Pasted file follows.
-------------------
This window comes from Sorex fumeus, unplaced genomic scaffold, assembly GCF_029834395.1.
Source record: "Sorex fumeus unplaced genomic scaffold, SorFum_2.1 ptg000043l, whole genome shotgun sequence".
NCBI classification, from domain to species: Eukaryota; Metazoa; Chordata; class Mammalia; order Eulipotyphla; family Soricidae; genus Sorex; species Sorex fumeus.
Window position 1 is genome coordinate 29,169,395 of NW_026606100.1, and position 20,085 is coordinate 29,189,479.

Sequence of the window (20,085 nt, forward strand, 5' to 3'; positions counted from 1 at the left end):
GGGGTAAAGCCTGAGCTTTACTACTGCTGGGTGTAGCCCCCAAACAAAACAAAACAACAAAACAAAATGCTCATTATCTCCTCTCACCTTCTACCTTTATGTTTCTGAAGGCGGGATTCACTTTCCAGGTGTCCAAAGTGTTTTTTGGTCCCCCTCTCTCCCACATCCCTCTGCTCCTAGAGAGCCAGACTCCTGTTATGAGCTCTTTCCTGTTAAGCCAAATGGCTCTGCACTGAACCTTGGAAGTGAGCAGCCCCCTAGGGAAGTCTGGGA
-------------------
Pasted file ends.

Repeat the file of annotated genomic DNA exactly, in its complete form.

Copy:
This window comes from Sorex fumeus, unplaced genomic scaffold, assembly GCF_029834395.1.
Source record: "Sorex fumeus unplaced genomic scaffold, SorFum_2.1 ptg000043l, whole genome shotgun sequence".
NCBI classification, from domain to species: Eukaryota; Metazoa; Chordata; class Mammalia; order Eulipotyphla; family Soricidae; genus Sorex; species Sorex fumeus.
Window position 1 is genome coordinate 29,169,395 of NW_026606100.1, and position 20,085 is coordinate 29,189,479.

Sequence of the window (20,085 nt, forward strand, 5' to 3'; positions counted from 1 at the left end):
GGGGTAAAGCCTGAGCTTTACTACTGCTGGGTGTAGCCCCCAAACAAAACAAAACAACAAAACAAAATGCTCATTATCTCCTCTCACCTTCTACCTTTATGTTTCTGAAGGCGGGATTCACTTTCCAGGTGTCCAAAGTGTTTTTTGGTCCCCCTCTCTCCCACATCCCTCTGCTCCTAGAGAGCCAGACTCCTGTTATGAGCTCTTTCCTGTTAAGCCAAATGGCTCTGCACTGAACCTTGGAAGTGAGCAGCCCCCTAGGGAAGTCTGGGA